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Dr. Kolson is a Penn Medicine physician who is employed by or has a contract with the Clinical Practices of the University of Pennsylvania.
multiple sclerosis, neurological complication of AIDS
Penn Neuroscience Center
Perelman Center for Advanced Medicine
South Pavilion, 2nd Floor
3400 Civic Center Boulevard
Philadelphia, PA 19104
A facility of the Hospital of the University of Pennsylvania
Mechansims and determinants of HIV induced neuronal injury. Neuronal cell responses to virus induced injury.
Key words: neuron, hippocampus, apoptosis, gene expression, single-cell mRNA, HIV, chemokine receptor, NMDA receptor.
Description of Research
My laboratory is focused upon pathogenesis of HIV-1-infection of the central nervous system (CNS) as a model for neuroimmune-mediated neurodegeneration. Within the CNS, HIV productively infects macrophages and microglia, with subsequent neuronal damage and loss by several mechanisms, including NMDA receptor mediated excitotoxicity and apoptosis. In vitro modeling shows that such infection results in the release of soluble neurotoxins that act in part through activation of neuronal NMDA receptors with subsequent activation of cell death pathways, including apoptosis cascades and calpain activation. Specific NMDA receptor subunits (NR2A, NR2B) are critical for such degeneration. In addition, dysregulation of glial (astrocyte, macrophage) neurotransmitter and oxidative functions may subserve both apoptotic and anti-apoptotic roles. HIV infection initiates neurodegeneration through mechanisms that are shared by other neurodegenerative diseases and understanding these mechanims has broad therapeutic implications for other such diseases.
Interestingly, neurons appear to initiate pro-survival resoponses to injury that involve release of neuropeptides and chemokines. We are focusing on one such unique neuropeptide, apelin, and its cognate receptor, APJ and the novel role that this receptor/ligand interaction might play in modulating neuronal responses to injury. We have found that apelin peptide is released by injury hippocampal and cortical neurons (in addition to physiological relase from pituicytes) and that it can modulate NMDA receptor function through phosphorylation, internalization, and suppression of NMDA receptors. We are thus focusing on how neuronal cell function is modulated by virally-induced stress responses in the CNS and how this applies to neurodegeneration, and how HIV infection might mimic other degenerative conditions. Major unanswered questions include:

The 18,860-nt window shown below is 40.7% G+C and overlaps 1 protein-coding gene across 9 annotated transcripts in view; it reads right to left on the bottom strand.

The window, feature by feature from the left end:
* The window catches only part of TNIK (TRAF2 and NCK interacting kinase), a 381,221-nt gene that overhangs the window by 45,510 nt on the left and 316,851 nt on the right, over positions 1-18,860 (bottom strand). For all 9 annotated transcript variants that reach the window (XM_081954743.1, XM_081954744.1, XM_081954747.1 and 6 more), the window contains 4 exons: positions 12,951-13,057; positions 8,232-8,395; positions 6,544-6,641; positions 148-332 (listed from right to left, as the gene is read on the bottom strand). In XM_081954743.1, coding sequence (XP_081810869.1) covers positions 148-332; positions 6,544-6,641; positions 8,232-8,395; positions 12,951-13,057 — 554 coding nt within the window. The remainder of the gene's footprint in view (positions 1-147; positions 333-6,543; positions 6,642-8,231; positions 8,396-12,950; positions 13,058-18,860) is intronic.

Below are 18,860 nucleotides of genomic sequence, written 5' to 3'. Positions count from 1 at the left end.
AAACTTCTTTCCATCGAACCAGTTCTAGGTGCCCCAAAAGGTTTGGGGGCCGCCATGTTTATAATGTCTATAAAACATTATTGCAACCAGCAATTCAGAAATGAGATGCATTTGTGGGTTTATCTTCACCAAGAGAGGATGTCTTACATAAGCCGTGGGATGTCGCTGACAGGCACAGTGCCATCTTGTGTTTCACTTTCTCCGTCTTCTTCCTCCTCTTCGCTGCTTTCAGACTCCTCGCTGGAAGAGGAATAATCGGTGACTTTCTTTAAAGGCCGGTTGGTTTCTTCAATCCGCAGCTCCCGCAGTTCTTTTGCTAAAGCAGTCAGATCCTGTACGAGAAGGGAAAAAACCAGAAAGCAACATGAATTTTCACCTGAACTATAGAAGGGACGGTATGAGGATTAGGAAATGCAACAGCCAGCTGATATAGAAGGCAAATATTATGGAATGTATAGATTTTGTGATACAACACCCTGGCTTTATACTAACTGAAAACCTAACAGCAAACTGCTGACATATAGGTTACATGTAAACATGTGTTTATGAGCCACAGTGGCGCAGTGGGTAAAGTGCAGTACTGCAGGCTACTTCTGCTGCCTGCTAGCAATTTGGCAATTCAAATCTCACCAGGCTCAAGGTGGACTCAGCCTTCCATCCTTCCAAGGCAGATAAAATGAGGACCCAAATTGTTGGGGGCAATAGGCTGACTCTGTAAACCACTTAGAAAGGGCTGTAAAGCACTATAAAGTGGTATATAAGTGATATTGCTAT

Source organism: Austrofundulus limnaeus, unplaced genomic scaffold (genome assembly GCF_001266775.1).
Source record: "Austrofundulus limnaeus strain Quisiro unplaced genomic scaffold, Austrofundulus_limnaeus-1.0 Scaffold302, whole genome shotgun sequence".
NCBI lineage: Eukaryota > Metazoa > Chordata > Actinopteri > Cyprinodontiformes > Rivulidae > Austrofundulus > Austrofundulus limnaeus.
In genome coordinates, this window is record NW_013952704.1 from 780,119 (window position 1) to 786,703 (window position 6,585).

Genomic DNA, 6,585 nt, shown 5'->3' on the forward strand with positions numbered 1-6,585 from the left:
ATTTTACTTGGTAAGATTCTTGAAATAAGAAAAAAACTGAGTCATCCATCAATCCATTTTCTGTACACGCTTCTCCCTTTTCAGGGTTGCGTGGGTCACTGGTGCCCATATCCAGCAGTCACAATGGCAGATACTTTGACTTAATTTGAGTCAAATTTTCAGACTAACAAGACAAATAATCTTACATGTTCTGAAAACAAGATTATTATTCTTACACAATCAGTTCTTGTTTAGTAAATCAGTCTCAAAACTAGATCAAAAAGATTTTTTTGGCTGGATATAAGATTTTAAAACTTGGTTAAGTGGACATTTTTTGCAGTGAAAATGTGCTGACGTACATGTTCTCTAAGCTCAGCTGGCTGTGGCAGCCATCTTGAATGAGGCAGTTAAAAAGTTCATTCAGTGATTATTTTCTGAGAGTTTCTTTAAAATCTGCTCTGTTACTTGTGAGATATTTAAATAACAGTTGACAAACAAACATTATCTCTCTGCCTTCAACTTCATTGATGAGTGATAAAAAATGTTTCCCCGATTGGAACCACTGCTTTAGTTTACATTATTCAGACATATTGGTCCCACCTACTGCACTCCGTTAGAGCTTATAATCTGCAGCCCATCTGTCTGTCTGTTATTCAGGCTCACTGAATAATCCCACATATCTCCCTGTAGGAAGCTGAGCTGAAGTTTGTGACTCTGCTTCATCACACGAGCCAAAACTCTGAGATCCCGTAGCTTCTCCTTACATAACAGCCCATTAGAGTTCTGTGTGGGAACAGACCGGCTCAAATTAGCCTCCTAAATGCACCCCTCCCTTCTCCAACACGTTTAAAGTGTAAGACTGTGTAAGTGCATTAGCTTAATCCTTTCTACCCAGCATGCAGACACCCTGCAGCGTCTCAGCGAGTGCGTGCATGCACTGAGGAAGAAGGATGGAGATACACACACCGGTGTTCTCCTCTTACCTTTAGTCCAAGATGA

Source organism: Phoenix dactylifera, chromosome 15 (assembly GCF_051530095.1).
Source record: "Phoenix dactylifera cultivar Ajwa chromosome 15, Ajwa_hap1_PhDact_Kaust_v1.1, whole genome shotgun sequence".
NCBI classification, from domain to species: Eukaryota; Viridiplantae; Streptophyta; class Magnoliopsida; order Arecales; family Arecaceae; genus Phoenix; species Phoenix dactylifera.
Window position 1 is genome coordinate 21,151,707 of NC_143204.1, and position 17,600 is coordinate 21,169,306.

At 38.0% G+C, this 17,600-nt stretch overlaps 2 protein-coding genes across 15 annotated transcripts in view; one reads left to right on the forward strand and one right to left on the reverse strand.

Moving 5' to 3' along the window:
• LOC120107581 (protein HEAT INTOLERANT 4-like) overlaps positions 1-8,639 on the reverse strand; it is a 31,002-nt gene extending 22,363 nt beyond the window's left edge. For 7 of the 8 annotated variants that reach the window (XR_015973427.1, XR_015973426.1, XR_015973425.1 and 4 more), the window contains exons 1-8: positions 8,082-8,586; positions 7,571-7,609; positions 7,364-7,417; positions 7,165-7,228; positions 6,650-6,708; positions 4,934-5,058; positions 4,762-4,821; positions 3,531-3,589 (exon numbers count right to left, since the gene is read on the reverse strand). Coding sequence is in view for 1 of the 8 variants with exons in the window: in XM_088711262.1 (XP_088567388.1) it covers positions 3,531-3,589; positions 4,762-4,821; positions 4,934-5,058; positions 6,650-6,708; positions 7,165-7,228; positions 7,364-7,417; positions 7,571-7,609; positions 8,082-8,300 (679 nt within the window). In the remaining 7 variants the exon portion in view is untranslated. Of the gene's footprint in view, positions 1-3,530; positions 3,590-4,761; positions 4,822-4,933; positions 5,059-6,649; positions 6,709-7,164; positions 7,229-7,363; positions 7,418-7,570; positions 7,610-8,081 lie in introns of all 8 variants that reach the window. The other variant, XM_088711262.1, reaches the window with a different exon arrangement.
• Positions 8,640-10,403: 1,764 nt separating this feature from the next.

1. What pathways are reponsible for neuronal damage and glial cell dysfunction in HIV infection?
2. How can NMDA receptor modulation alter neuronal susceptibility to HIV-induced damage?
3. Are specific genes turned on/off in neurons that are particularly vulnerable/resistant to HIV-induced injury?
4. What is the role of endogenous neuronal survival pathways (apelin/APJ) in preventing HIV-induced damage?
5. How can in vitro modeling be used to define targets for neuroprotection against HIV-1 and other neurodegenerative diseases?
6. How does the unfolded protein response (UPR) in HIV-infected macrophages modulate neurodegeneration?
To address these questions, we have developed several in vitro neuronal cell culture systems. We utilize primary rodent hippocampal and neocortical cell cultures as well as a unique human neuronal cell system utilizing NT2.N neurons in mixed neuronal/glial cell cultures to model HIV-1-induced neurodegeneration. We have developed a novel in vitro model using mixed cultures of human monocyte-derived macrophages with rodent neurons and astrocytes to analyze effects of HIV infection in the central nervous system. We have found that developmental susceptibility to HIV-1-induced neurodegeneration is determined by NMDA receptor subunit expression, and that the macrophage kynurenine metabolic pathway is a major contributor to the production of HIV-1-induced excitotoxin expression. We have also demonstrated that excitotoxic injury to neurons induces release of a novel neuropeptide, apelin, that can promote neuronal survival through modulation of NMDA receptors. Our current projects involve in vitro and in vivo analysis of cell death pathways in neurons that are induced by HIV-infected macrophages, analysis of the role of specific NMDA receptor subunits in determining neuronal vulnerability to HIV-induced damage, analysis of the unfolded protein response in macrophages and how it modulates neurodegeneration, and how apelin neuropeptide alters cellular responses through NMDA receptor modulation.
1. Analysis of NMDA receptor subunit expression and phosphorylation patterns in hippocampal and cortical neurons susceptible to HIV neurotoxicity
2. Analysis of the macrophage unfolded protein response.
3. Identification of the downstream pathways of death in neurons by HIV-1, including the role of calpain activation.
4. Analysis of apelin/APJ function in neural cells.
Patricia Vance, MS - Research Specialist
Lorraine Kolson, BS - Research Specialist
Denise Cook - Neuroscience PhD student
Stephanie Cross, Neuroscience MD/PhD student
280C Clinical Research Building
University of Pennsylvania
415 Curie Blvd.
Philadelphia, PA 19104/6146
Office Phone: 215-573-3505
Patient Appointments: 800-789-PENN (7366)
Philadelphia, PA 800-789-PENN © 2015,
The Trustees of the University of Pennsylvania